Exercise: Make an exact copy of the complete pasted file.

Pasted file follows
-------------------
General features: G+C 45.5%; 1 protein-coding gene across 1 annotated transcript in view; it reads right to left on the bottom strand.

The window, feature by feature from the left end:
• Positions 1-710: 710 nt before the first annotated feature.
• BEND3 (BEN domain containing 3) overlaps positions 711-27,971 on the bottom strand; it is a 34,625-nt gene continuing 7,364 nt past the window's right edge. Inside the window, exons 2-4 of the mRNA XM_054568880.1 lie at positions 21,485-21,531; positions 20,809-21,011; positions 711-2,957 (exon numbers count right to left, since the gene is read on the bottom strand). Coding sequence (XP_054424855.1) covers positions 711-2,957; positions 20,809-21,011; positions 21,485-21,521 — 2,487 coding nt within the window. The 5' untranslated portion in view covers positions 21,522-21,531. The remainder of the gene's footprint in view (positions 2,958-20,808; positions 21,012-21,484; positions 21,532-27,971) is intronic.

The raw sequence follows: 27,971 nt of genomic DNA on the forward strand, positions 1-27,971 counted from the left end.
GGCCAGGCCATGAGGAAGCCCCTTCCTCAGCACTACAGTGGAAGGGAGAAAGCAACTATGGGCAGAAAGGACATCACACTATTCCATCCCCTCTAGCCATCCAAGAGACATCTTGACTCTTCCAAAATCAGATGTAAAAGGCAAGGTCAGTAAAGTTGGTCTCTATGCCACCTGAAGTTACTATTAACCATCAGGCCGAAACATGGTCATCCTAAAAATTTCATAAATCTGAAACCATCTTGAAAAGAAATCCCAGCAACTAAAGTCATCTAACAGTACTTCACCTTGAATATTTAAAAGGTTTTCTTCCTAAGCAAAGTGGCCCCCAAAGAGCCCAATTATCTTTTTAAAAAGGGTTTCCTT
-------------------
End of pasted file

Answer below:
General features: G+C 45.5%; 1 protein-coding gene across 1 annotated transcript in view; it reads right to left on the bottom strand.

The window, feature by feature from the left end:
• Positions 1-710: 710 nt before the first annotated feature.
• BEND3 (BEN domain containing 3) overlaps positions 711-27,971 on the bottom strand; it is a 34,625-nt gene continuing 7,364 nt past the window's right edge. Inside the window, exons 2-4 of the mRNA XM_054568880.1 lie at positions 21,485-21,531; positions 20,809-21,011; positions 711-2,957 (exon numbers count right to left, since the gene is read on the bottom strand). Coding sequence (XP_054424855.1) covers positions 711-2,957; positions 20,809-21,011; positions 21,485-21,521 — 2,487 coding nt within the window. The 5' untranslated portion in view covers positions 21,522-21,531. The remainder of the gene's footprint in view (positions 2,958-20,808; positions 21,012-21,484; positions 21,532-27,971) is intronic.

The raw sequence follows: 27,971 nt of genomic DNA on the forward strand, positions 1-27,971 counted from the left end.
GGCCAGGCCATGAGGAAGCCCCTTCCTCAGCACTACAGTGGAAGGGAGAAAGCAACTATGGGCAGAAAGGACATCACACTATTCCATCCCCTCTAGCCATCCAAGAGACATCTTGACTCTTCCAAAATCAGATGTAAAAGGCAAGGTCAGTAAAGTTGGTCTCTATGCCACCTGAAGTTACTATTAACCATCAGGCCGAAACATGGTCATCCTAAAAATTTCATAAATCTGAAACCATCTTGAAAAGAAATCCCAGCAACTAAAGTCATCTAACAGTACTTCACCTTGAATATTTAAAAGGTTTTCTTCCTAAGCAAAGTGGCCCCCAAAGAGCCCAATTATCTTTTTAAAAAGGGTTTCCTT